Russian volleyball star questions award for men’s football team over World Cup quarter-final run

Russian volleyball star questions award for men’s football team over World Cup quarter-final run
Former Russian volleyball star Yekaterina Gamova has questioned the plaudits for the men’s national football team following their run to the World Cup quarter-final this summer.

Gamova, who retired in 2016 as a double volleyball world champion and two-time Olympic silver medallist, criticized the decision to give members of the men’s football team the title of ‘Honored Masters of Sport’, which they received at the Ministry of Sport on Saturday.

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The step comes amid widespread plaudits for the team – including from President Vladimir Putin at the Kremlin on Saturday – which don’t sit well with Gamova over the apparent rewarding of what she feels are insufficient achievements.

The 37-year-old, who now works as a youth team coach, posted an Instagram picture on Saturday with the news of the team’s award accompanied by a message questioning the decision.

“Some people need to win the World Championship or become an Olympic champion [to receive the title], but some people get it for reaching the quarter-final!” she wrote, adding: “It’s a shame for me that [the title Honored Master of Sport] is being devalued!”

She clarified, however, that her complaint was aimed at the Russian sporting authorities over the decision, rather than the players themselves.

The title Honored Master of Sport (sometimes translated as Merited Master of Sport) is given for outstanding sporting achievements and contributions. Gamova herself received the accolade after winning silver at the Sydney Olympics in 2000. 

She later told Sport Express that she felt the men’s football team weren’t being held to the same high standards as in other sports.

“For me all sportsmen and women are equal, everyone has the same high level that they are aiming for,” she said.

“Awarding footballers the title of ‘honored masters of sport’ looks strange, it means that they are putting people who reached the quarter-final on one level with the Olympic prize winners and world champions, in this respect the award is depreciated,” Gamova added.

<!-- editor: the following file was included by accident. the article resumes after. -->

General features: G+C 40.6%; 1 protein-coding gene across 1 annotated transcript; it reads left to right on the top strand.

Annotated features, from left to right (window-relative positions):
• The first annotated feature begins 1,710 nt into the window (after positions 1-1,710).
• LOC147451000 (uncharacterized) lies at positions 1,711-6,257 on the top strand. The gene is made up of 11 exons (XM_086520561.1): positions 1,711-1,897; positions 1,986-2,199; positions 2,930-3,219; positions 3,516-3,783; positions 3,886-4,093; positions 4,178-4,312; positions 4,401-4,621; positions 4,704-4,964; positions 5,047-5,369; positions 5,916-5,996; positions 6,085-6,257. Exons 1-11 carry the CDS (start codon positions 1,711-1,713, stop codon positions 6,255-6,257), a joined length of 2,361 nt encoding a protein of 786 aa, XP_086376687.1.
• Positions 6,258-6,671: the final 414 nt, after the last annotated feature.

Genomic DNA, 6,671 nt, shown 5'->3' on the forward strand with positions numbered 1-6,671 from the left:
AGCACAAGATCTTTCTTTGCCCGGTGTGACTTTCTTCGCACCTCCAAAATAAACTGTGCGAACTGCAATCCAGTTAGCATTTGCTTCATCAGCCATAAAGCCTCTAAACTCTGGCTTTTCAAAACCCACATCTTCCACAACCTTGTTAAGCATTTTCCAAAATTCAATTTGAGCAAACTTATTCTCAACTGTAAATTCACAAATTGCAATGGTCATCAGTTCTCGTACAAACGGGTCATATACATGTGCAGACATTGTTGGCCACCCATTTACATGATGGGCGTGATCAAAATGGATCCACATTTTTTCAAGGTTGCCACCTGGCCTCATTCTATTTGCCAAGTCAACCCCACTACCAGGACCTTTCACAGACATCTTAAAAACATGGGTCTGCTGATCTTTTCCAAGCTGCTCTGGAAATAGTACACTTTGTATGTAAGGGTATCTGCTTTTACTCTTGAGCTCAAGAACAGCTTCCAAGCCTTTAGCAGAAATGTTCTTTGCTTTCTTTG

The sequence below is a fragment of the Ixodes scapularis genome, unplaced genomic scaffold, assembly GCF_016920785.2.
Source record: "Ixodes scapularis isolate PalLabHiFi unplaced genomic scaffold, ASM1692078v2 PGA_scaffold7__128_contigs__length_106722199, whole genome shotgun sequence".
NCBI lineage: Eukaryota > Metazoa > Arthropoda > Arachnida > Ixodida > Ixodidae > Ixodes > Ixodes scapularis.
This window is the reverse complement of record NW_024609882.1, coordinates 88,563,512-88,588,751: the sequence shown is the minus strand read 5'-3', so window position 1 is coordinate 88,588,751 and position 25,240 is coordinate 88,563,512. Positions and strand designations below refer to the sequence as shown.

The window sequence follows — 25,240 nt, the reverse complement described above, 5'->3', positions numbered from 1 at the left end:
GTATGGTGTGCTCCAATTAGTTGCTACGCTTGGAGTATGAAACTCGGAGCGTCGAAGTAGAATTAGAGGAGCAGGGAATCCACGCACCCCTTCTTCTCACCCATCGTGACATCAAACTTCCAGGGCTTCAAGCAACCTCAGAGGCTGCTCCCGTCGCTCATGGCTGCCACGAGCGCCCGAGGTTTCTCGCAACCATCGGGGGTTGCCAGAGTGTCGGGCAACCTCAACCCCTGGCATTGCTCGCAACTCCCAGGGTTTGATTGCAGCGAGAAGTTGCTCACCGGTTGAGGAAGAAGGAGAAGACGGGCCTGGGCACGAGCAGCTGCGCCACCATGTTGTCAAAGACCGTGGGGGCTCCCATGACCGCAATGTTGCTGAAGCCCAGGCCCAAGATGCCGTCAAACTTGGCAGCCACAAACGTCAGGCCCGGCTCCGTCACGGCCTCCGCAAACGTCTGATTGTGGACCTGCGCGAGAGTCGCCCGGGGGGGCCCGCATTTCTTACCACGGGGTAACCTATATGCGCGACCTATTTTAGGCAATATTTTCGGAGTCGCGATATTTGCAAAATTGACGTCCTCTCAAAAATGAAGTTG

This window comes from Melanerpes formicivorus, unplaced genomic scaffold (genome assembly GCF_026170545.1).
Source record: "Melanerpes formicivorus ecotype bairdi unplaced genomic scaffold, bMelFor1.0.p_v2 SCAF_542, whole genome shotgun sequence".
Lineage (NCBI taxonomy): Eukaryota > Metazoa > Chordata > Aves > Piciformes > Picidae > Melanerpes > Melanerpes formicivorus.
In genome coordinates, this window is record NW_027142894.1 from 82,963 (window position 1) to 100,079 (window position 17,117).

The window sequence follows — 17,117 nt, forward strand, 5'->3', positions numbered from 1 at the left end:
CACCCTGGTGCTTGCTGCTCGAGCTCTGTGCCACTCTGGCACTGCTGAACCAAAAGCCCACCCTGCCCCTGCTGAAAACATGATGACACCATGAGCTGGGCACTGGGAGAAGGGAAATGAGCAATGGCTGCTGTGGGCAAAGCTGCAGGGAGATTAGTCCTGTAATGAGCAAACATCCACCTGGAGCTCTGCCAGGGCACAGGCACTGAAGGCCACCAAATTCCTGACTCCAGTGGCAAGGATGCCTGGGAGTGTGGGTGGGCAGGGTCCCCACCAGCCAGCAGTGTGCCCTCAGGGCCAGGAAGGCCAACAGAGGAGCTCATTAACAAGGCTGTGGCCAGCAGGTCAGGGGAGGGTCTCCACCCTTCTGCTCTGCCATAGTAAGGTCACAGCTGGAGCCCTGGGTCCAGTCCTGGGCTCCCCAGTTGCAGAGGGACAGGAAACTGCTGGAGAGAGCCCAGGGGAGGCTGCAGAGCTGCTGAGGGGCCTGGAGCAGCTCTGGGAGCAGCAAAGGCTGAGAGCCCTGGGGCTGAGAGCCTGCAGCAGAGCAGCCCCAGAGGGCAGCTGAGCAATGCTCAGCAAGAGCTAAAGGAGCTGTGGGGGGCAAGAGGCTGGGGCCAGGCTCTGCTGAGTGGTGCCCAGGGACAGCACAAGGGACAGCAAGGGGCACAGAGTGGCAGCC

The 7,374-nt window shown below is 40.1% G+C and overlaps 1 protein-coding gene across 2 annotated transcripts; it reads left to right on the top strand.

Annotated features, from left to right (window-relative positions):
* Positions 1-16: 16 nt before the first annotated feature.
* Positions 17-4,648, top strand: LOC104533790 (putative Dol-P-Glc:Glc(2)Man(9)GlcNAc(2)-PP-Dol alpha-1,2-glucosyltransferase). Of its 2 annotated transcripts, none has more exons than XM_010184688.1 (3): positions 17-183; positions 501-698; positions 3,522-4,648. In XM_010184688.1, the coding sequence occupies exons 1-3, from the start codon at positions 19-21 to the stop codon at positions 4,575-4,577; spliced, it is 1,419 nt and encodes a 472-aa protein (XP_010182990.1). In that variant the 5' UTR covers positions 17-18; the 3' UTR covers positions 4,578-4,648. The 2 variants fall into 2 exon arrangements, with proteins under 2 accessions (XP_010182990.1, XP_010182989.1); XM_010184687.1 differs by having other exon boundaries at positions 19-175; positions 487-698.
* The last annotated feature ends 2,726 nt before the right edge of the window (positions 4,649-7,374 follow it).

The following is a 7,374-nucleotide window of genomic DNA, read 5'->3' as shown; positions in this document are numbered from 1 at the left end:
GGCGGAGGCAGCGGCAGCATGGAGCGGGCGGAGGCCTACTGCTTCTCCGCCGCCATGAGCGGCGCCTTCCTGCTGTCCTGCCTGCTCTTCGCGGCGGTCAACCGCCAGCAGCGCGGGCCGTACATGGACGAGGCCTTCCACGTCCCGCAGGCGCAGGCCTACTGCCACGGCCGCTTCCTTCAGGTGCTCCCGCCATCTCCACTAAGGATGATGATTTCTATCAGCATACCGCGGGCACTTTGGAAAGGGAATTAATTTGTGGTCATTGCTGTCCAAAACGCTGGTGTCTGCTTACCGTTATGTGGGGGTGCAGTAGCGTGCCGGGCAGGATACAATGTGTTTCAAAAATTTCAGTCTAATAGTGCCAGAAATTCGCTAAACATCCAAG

“To the players themselves, as I wrote, I don’t have any questions, only to the sport authorities.”

She explained that her own experience had meant some players who were part of the women’s volleyball World Championship-winning squad weren’t given the award.  

“The level that the national football team showed is not worth [the title of masters of sport]. At the 2010 women’s Volleyball World Championship, which we won, not all the members of the team were give such a title, although it shouldn’t have been that way.

“That was a decision by the Ministry of Sport, they explained to us that they didn’t give the award to those who weren’t in the main team. Is that really right?

“If you give the award, then do it for everyone. It works out that from one side you have female volley world champions without the honor, and from the other, footballers who got to the World Cup quarter-final who receive the title.”

When asked whether an exception should be made given the way the men’s football team had surpassed all expectations by reaching the quarter-finals at the World Cup, Gamova said that merely meant the team should aim higher.        

“It means that we need to aim to be more competitive at football. The national team received its share of recognition, it gave the country a great celebration with its performances at the World Cup, perhaps the guys will get a good bonus for the tournament, but why do we need to make an exception?

“Apart from football there are other types of sport in which guys aim for the highest places, and no one from them who reaches the quarter-final or the semi-final, even for winning at the European level, gets the title of honored sports master.

“Yes, well done to our players, they made a powerful breakthrough to achieve their result… the whole country supported them, but they didn’t become the best in the world. The whole country supported them, were pleased at their success, but there are some things that are not worth doing so spontaneously. I think that a lot of sportspeople at a high level would agree with me.

“Calling Russian players from the World Cup honored masters of sport is a rash step that seems a step too far.”

READ MORE: Russia to reward World Cup hero Cherchesov with new contract

Gamova was named ‘Most Valuable Player’ at two World Championships, among other awards during a glittering volleyball career. 

The Russian football team received honors at the Kremlin on Saturday which included the 'Alexander Nevsky Order' for coach Stanislav Cherchesov and 'Order of Honor' awards for goalkeeper Igor Akinfeev and defender Sergei Ignashevich. 

The team's unexpected World Cup run this summer included a last 16 penalty shootout victory over Spain before losing on a shootout in the quarter-final against Croatia.